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b. Brentworth. Eng. June tl, 1588.
d. London, May 2. hiiC", •

For a Servant 6*13

For a Widower or Widow . . . 662

From " Poverty" 662

Hymn for Anniversary Marriage

bays 662

WOLCOT, JOHN (Peter Pindar).

b. Dodbrooke. Devon'l.irc, Eng.. 1738.
d. Somen Town. London. Jan. 13. l81.'.

To my Candle 664

The Pilgrims and the Peas . . 792
The Razorseller 792


b. Dublin. Ireland, Dec. 14,17g1.

d. Cove ot Cork, now 0.ueenstown, Feb, 21, 1823.

Burial of Sir .Tohn Moore ... 665

Go, Forget Me 665

To Mary 664


b. Rcltuete. Mass.. Jan. 13, 1789.
d. New York, Dec. «. 1042.

The Old Oaken Bucket .... 666


b. Coekermouth, Eng.. April 7. 1770.
d. Rydsl Mount, April 23, 1840.

Apostrophe to the Poet's Sister
(Linea romfiosed a ftw mites

from Tintern Abbey) .... 667

Evening 675

From "Intimations of Immor-
tality" 650

Lucy 672

Scorn not the Sonnet .... 675

She was a Phantom of Delight. fi74

The Daffodils 671

Tile Deaf Dalesman (Exrursion) 66!)

The Prop of Faith " 668
The Solace of Nature (Lino
comixixnl a few mile$ abort

Tintern Abh'y) 666

The World is too much with

us 675

Thy Art be Nature 674

To a Distant Friend 672

To a Skylark 673

To a Young Lady 671

To Sleep 672

To the (uckoo 676

Twilight 672

Undeveloped Genius (Excursion) 668

We are Seven 673

Westminster Bridge 675


b. Bocton lor Buughton Hall), Kent, Eng..
Mirch 31. IMS. d. Eton, Dee., 163S.

A Happy Life 676


b. Alington Castlc. Kent.. Eng.. 1J03.

d. Sherborne. Eng.. Oct 11,

A Lover's Prayer 677

Description of the One he would

Love . . > 677

Pleasure mixed with Pain . 677


b. t.phem. Hauip"hire. Eng.. 1IS4.

d. Wcliwyn. Henfordshire. April 12. 1765.

Ail Change; no Death (Nit1ht

Thoughts) VI. 688

Ambition (Night Thoughts) VII. 683
Cheerfulness in Misfortune

{Night Thoughts) ... IX. 684
Conscience(Night Thoughts) II. 678
Cruelly (Night Thoughts) . III. 681
Different Sources of Funeral

Tears (Xight Thoughts) V. 682
Effect of Contact with the World

(Aight Thoughts) ... II. 679
Effort, the Gauge of Greatness

(Night Thoughts) . . . II. 680
False Terrors in view of Death

(Night Thoughts) . . . IV. 682
Insufficiency of the World

[Night Thoughts) ... II. 680
Joy to be Shared (Night

thoughts) 11. 678

Power of the World (Night

Thoughts) V. 683

Procrastination, and Forgetful-

ness of Death (Night

Thought s) I. 677

The Crowning Disappointment

(Night Thoughts) ... II. 679
The End of the Virtuous (Night

Thought*.) II. 680

The Glorv of Death (Night

Thoughts'! III. 681

The other Life the End of This

(Night Thoughts) . . . III. 681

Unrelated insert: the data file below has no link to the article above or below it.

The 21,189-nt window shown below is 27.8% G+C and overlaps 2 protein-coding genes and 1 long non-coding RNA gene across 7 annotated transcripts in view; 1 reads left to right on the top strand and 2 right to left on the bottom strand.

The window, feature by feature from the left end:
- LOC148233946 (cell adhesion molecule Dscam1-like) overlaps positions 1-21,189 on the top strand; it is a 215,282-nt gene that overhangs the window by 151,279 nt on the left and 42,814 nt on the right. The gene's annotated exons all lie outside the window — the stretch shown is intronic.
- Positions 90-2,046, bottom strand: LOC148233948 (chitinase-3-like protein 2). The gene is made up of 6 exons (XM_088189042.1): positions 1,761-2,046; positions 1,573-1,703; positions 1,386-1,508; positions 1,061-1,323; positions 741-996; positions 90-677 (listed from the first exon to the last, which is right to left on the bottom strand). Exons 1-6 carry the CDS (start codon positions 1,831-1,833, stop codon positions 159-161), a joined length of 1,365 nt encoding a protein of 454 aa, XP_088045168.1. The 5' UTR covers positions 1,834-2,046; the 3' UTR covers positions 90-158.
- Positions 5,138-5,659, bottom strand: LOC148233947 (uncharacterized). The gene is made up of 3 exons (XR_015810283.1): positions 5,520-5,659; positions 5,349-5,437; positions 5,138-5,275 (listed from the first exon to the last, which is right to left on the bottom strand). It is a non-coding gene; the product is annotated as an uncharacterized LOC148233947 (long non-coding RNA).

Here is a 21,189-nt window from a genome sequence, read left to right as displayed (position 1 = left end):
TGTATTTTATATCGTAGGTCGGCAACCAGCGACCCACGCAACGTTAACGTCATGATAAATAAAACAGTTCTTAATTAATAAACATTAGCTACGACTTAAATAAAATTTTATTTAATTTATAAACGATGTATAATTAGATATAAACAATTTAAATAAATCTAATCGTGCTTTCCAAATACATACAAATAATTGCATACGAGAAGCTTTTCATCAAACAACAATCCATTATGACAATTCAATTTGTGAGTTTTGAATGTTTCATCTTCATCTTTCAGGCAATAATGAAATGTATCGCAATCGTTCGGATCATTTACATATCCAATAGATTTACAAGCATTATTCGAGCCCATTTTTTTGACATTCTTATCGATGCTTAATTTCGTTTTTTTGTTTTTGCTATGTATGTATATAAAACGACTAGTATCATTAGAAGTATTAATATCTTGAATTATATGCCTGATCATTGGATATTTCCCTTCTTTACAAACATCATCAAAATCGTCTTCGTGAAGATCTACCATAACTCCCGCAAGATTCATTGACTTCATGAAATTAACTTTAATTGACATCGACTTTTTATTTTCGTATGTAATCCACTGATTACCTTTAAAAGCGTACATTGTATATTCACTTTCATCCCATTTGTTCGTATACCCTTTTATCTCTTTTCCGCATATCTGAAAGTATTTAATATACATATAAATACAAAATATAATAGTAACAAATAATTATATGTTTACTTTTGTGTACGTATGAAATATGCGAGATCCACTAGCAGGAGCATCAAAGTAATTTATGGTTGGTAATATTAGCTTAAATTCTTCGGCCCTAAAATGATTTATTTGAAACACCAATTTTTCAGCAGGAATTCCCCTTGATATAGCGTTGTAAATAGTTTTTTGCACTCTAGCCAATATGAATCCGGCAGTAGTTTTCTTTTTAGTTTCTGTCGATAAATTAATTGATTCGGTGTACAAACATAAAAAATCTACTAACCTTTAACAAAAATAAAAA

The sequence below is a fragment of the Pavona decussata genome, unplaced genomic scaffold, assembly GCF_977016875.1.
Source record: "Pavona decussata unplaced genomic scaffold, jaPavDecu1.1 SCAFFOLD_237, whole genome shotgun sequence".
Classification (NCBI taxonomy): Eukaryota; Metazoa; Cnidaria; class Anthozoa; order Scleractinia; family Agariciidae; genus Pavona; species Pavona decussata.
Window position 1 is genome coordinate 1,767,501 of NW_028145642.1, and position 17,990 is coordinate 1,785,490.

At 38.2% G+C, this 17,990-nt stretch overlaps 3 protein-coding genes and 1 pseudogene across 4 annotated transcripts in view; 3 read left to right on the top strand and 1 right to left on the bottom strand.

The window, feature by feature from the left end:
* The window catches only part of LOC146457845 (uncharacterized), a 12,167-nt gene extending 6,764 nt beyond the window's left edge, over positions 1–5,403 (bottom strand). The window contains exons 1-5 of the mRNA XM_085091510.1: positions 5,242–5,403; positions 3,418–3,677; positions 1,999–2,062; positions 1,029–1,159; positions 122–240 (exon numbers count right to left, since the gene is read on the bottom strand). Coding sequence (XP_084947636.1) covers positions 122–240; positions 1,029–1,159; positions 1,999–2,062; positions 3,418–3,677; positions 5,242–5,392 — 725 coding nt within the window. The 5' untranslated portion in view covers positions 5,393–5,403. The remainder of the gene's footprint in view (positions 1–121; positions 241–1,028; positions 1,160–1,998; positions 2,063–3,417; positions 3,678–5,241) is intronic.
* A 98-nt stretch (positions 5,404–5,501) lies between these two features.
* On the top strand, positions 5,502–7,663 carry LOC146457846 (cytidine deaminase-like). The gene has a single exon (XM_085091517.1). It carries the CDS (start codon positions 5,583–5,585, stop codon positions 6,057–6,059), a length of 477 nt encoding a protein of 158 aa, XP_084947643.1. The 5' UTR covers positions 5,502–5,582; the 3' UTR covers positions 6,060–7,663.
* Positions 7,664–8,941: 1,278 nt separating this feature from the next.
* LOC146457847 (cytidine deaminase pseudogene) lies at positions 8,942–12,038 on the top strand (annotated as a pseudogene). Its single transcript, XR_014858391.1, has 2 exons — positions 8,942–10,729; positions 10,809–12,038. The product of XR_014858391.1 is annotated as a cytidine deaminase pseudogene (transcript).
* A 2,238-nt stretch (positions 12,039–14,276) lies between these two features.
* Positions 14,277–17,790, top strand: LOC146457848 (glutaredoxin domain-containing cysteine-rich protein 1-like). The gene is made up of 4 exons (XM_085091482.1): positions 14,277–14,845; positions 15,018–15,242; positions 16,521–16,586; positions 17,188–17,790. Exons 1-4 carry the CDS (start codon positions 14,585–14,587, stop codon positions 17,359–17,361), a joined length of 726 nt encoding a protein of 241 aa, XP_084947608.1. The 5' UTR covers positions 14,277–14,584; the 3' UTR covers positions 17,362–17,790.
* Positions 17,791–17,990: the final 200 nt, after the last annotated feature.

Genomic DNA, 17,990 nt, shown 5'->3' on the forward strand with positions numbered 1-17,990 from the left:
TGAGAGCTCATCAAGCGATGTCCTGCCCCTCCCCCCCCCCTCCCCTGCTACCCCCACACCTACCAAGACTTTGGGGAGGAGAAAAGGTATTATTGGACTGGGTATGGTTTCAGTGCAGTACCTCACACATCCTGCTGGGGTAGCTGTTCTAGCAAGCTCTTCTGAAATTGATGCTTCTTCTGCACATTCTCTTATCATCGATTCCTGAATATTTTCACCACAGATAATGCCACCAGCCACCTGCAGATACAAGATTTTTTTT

The World a Grave (A'ight

Thoughts) IX. 684

Time, its Use and Misuse (Night

Thoughts) II. 678

Virtue, the Measure of Years

(Night Thoughts) ... V. 683
Wisdom (Xight Thoughts) VIII. 684

b. Monmouth. Ills.. 18i7.

The Horseman (From The Cen-
tury) 858



A Traveller across the desert waste

Found on his way a cool, palmshaded spring, And the fresh water seemed to his pleased taste, In the known world, the most delicious thing. "Great is the caliph!" said he; "I for him

Will fill my leathern bottle to the brim."

He sank the bottle, forcing it to drink Until the gurgle ceased in its lank throat;

And as he started onward, smiled to think

That he for thirst bore God's sole antidote.

Days after, with obeisance low and meet,

He laid his present at the caliph's feet.

Forthwith the issue of the spring was poured

Into a cup, on whose embossed outside.

Jewels, like solid water, shaped a gourd.

The caliph drank, and seemed well satisfied,

Kay, wisely pleased, and straightway gave command

To line with gold the man's workhardened hand.

The courtiers, looking at the round reward,

Fancied that some unheard-of virtue graced


The bottled burden borne for their loved lord, And of the liquid gift asked but to taste.

The caliph answered from his potent throne:

"Touch not the water; it is mine alone!"

But soon — after the humble giver went.

Overflowing with delight, which bathed his face — The caliph told his courtiers the intent

Of his denial, saying: "It is base Not to accept a kindness when expressed

By no low motive of self-interest.

"The water was a gift of love to me, Which I with golden gratitude repaid.

I would not let the honest giver see That, on its way, the crystal of the shade

had changed, and was impure; for

so, no less, His love, thus scorned, had turned to


"I granted not the warm, distasteful draught

To asking lips, because of firm mistrust,

Or kindly fear, that, if another quaffed,

He would reveal his feeling of disgust,

And he, who meant a favor, would depart.

Bearing a wounded and dejected heart."


Our old colonial town is new with May:

The loving trees that clasp across the streets, Grow greener sleeved with bursting buds each day. Still this year's May the last year's May repeats; Even the old stone houses half renew Their youth and beauty, as the old trees do.

High over all, like some divine desire

Above our lower thoughts of daily care,

The gray, religious, heaven-touching spire

Adds to the quiet of the springtime air;

And over roofs the birds create a sea, That has no shore, of their May melody.

Down through the lowlands now of lightest green, The undecided creek winds on its way.

There the lithe willow bends with graceful mien, And sees its likeness in the depths all day;